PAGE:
Otorhinolaryngologists at The University of Texas Health Science Center at Houston (UTHealth) Medical School are engaged in research efforts that move medicine forward into the future. They presented the results of a capsaicin challenge study using optical rhinometry in non-allergic irritant rhinitis – the fourth in a series of studies evaluating the use of optical rhinometry in the assessment of rhinitis – at the 2012 American Academy of Otolaryngic Allergy (AAOA) Annual Meeting in Washington, D.C.
In a 2010 study published in Otolaryngology Head and Neck Surgery , researchers The University of Texas Health Science Center at Houston (UTHealth) Medical School evaluated the effectiveness of optical rhinometry in assessing nasal congestion using nasal provocation testing in allergic and nonallergic subjects. A relatively new method of assessing nasal airway patency, the optical rhinometer uses a wavelength light emitter and an optical sensor placed across the bridge of the nose to detect changes in blood flow into the nasal mucosa. The study was the first to demonstrate a correlation between subjective symptoms of nasal patency and objective measures with the optical rhinometer during challenges with histamine and oxymetazoline in both healthy controls and patients with allergic rhinitis.
Since that time, the UTHealth research team published a follow-up study that was the first to show, during nasal provocation testing with Dermatophagoides farinae, a correlation between optical rhinometry and acoustic rhinometry, the gold standard for measuring nasal congestion. The results suggested that optical rhinometry is effective in assessing nasal reactions to challenges with a common allergen – dust mites .
“In nasal provocation testing, we introduce the antigen into the nasal cavity and then monitor the response,” says Amber Luong, MD, PhD, an assistant professor and director of research in the Department of Otorhinolaryngology-Head and Neck Surgery at the UTHealth Medical School. “If the nasal mucosa swells from an influx of blood and the nasal airway is reduced, we can detect these changes with the optical rhinometer by a change in optical density. The principle of the device is very similar to a pulse oximeter used to measure oxygen in the blood.”
Dr. Luong was also the senior investigator of a follow-up study using nasal provocation testing to identify patients with sensitivity to molds . “Because it worked well with dust mite antigen, we moved on to test other allergens and chose mold because it is a major allergen in the Houston area.”
Twenty-two patients – 11 healthy controls and 11 with allergic rhinitis – were enrolled in the study, which was funded by the American Academy of Otolaryngic Allergy (AAOA) and presented by resident Garima Agarwal, MD, at the AAOA 2011 Annual Meeting in San Francisco. Both acoustic and optical rhinometry had a poor association with the presence of a positive skin test to mold. “When we nasally challenged patients who had hypersensitivity to molds based on skin testing, their symptoms worsened, but we didn’t see a consistent objective increase in nasal blood flow or decrease in nasal area, either with optical or acoustic rhinometry,” says Dr. Luong, a physician scientist who holds joint appointments in the Department of Otorhinolaryngology-Head and Neck Surgery and in the Institute of Molecular Medicine within the Center for Immunology and Autoimmune Diseases at the UTHealth Medical School. “Our overall conclusion, unlike the dust mite study, was that the presence of positive skin testing by molds does not correlate with increased nasal congestion in response to a nasal challenge with that mold. As allergens, molds are a unique family and may be more complicated than other allergens, like ragweed, that are associated with allergies.”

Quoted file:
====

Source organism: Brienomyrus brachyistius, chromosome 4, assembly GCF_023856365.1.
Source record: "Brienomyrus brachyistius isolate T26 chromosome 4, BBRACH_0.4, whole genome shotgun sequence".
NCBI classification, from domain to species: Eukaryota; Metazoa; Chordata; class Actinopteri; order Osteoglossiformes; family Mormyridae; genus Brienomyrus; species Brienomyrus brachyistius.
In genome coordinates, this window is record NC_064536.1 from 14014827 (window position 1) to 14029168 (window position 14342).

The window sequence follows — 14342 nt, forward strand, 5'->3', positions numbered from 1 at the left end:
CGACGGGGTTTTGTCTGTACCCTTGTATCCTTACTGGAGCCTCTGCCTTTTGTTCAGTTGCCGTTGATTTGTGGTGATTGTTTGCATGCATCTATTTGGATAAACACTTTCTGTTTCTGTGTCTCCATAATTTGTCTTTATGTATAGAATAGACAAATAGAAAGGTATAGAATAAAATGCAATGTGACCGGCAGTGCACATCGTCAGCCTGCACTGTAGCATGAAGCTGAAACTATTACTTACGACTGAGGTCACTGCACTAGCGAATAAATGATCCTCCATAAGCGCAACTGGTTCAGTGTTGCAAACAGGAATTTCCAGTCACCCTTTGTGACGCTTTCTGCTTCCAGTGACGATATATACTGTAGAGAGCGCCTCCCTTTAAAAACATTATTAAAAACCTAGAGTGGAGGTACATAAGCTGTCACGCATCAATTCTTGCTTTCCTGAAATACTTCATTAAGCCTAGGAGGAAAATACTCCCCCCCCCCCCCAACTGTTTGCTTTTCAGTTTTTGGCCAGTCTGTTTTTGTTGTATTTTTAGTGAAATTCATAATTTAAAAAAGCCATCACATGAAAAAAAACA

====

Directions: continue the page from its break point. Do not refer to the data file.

The results of a fourth optical rhinometry study, also funded by the AAOA, were presented by resident Elton Lambert, MD, at the 2012 annual meeting held in Washington, D.C. Six healthy controls and six patients with non-allergic irritant rhinitis (NAIR) were challenged intranasally with saline solution followed by increasing concentrations of capsaicin at 15-minute intervals. The researchers recorded maximum optical density (OD) and visual analog scale (VAS) scores for nasal irritation, nasal congestion and rhinorrhea at various concentrations of capsaicin between the two groups.
Based on the correlation between OD and VAS scores, the investigators concluded that optical rhinometry with intranasal capsaicin challenge could prove to be a viable option in the diagnosis of non-allergic irritant rhinitis. Future studies will investigate its use to monitor a patient’s response to pharmacologic therapy and provide more information about the underlying mechanisms of NAIR.
1. Luong A, Cheung EJ, Citardi MJ, Batra PS. Evaluation of optical rhinometry for nasal provocation testing in allergic and nonallergic subjects. Otolaryngology Head and Neck Surgery, 2010, Aug;143(2):284-9.
2. Cheung EJ, Citardi MJ, Fakhri S, Cain J, Batra PS, Luong A. Comparison of optical rhinometry to acoustic rhinometry using nasal provocation testing with Dermatophagoides farinae. Otolaryngology Head and Neck Surgery, 2010 Aug;143(2):290-3. Epub 2010 Jun 8.
3. Agarwal G, Hernandez D, Citardi MJ, Fakhri S, Luong A. Poor correlation of nasal provocation testing in fungi-sensitive patients with either acoustic or optical rhinometry. Presented at the 2011 American Academy of Otolaryngic Allergy Fall Meeting in San Francisco.
4. Lambert EM, Patel C, Fakhri S, Citardi MJ, Luong A. Optical rhinometry in non-allergic irritant rhinitis (NAIR): A capsaicin challenge study. Presented at the 2012 American Academy of Otolaryngic Allergy Fall Meeting in Washington, D.C.